Family therapy is a crucial component for young adults and teens as they move through the treatment process here at Potomac Pathways. Often times as one person in a family system makes changes there is a direct effect on the relationships and interactions within their living environment. Rebuilding trust and connection within a family is hard work and providing a safe environment to have these difficult conversations is key to learning the necessary skills to improve on those relationships.
I recently had the opportunity to attend a training with Alan Fruzzetti, Ph.D. specifically on using the DBT model to help families work together to achieve treatment goals. Throughout the training it was so clear to me how applicable DBT can be not only for our clients, but also for families. Alan discussed the importance of the transaction that takes place in relationships; and two major components that contribute to dysfunction within relationships are inaccurate expression and an invalidating response. It can be difficult at times to express what we think and how we feel when our emotions are intense and overpowering, and in these moments, it is hard to be attentive to the relationships we have with others. We each have the responsibility to work on being more accurate with our words and expressions; and it is also true that being validated in these difficult moments can help us along the way to accurate expression.
One of our main goals for treatment is centered around helping families learn specific DBT skills to manage intense emotions (by using distress tolerance and emotion regulation skills), to better articulate their thoughts and concerns in a non-judgmental way (by using mindfulness and interpersonal effectiveness skills) in order to improve communication while also teaching validation skills to maintain connection. Being able to utilize mindfulness when talking means being in a moment with someone else and focusing on both what they are saying and how we are sharing our own thoughts. By utilizing language to observe and describe our own experience, we are able to move ourselves away from our own judgments to a more objective perspective which ultimately helps us to become clearer in our expressions. When this occurs not only do we have an opportunity to feel more confident in our own expression, but we also have an opportunity to strengthen our relationship with others. When we are mindful in a moment, and truly hear what others are saying we have the ability to see the situation from their perspective, which allows us to be more understanding and validating. As clients and families commit to making changes, we as a treatment program work to provide you with skills that will make the journey worthwhile.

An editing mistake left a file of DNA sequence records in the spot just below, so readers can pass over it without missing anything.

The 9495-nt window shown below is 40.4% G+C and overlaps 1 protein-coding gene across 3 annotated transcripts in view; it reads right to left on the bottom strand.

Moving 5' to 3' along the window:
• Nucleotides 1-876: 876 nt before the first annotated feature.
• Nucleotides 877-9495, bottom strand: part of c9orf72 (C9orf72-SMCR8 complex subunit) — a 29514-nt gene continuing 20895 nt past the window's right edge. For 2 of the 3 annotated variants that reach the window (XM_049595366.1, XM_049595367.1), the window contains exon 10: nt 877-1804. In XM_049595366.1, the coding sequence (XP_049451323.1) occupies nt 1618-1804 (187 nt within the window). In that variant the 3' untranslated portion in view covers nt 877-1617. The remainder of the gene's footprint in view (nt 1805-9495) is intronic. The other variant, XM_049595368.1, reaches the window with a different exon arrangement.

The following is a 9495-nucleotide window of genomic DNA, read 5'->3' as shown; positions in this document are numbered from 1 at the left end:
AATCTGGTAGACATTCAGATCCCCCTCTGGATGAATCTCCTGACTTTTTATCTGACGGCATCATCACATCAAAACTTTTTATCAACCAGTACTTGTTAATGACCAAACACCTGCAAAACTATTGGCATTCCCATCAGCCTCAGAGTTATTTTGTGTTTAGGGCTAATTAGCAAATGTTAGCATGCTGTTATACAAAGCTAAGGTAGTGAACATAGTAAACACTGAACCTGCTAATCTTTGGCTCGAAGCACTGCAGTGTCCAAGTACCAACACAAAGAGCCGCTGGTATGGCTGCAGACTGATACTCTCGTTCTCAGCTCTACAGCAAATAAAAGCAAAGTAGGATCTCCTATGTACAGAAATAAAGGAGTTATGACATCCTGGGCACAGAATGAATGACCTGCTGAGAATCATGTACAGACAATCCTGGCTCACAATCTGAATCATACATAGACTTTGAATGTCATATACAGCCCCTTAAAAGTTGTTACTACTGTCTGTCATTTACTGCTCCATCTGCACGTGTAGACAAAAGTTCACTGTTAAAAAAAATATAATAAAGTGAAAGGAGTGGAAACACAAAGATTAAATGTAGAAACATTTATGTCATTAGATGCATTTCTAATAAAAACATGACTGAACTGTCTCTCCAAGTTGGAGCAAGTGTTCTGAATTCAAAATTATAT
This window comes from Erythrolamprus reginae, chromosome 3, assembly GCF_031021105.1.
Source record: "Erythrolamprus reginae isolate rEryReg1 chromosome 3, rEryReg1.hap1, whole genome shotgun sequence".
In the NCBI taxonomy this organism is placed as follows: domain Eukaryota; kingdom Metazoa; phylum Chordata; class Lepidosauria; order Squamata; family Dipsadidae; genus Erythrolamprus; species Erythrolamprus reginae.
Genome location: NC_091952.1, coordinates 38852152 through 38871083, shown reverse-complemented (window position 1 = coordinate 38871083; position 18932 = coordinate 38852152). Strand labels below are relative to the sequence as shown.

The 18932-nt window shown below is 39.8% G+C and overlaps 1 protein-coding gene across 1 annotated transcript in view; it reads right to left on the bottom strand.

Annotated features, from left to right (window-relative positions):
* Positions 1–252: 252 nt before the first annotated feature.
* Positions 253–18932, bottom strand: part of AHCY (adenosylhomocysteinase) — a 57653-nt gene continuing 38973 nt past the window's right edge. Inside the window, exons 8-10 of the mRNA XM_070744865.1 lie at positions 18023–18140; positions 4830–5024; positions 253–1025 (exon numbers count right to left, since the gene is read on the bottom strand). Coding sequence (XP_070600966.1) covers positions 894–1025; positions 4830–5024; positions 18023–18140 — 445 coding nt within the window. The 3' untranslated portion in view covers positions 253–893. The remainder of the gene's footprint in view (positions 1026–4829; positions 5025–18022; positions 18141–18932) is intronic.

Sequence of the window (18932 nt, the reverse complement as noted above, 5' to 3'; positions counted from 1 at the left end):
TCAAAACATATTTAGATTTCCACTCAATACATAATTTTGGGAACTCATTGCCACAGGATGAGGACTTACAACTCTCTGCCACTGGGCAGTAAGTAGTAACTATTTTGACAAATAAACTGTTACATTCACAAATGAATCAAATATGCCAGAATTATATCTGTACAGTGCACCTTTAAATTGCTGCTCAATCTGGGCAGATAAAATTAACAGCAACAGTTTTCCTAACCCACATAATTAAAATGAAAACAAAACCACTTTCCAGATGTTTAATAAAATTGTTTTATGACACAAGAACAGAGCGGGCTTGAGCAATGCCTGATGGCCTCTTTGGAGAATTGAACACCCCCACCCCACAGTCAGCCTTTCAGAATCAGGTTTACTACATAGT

Erin Reddinger, LMSW has a Master's degree in Social Work from the State University of New York at Buffalo. She has worked with families and adolescents for several years, and has provided therapy in a variety of settings including in-home, residential, and day treatment programs. Prior to joining Potomac Pathways Erin worked in a residential setting for at-risk youth and their families utilizing DBT as the primary mode of treatment. Erin has training in Functional Family Therapy, Trauma-Focused Cognitive Behavioral Therapy, and Dialectical Behavioral Therapy. Erin is originally from Western New York and enjoys spending time visiting family and friends, exploring the DC area, walking her dog, reading, and traveling.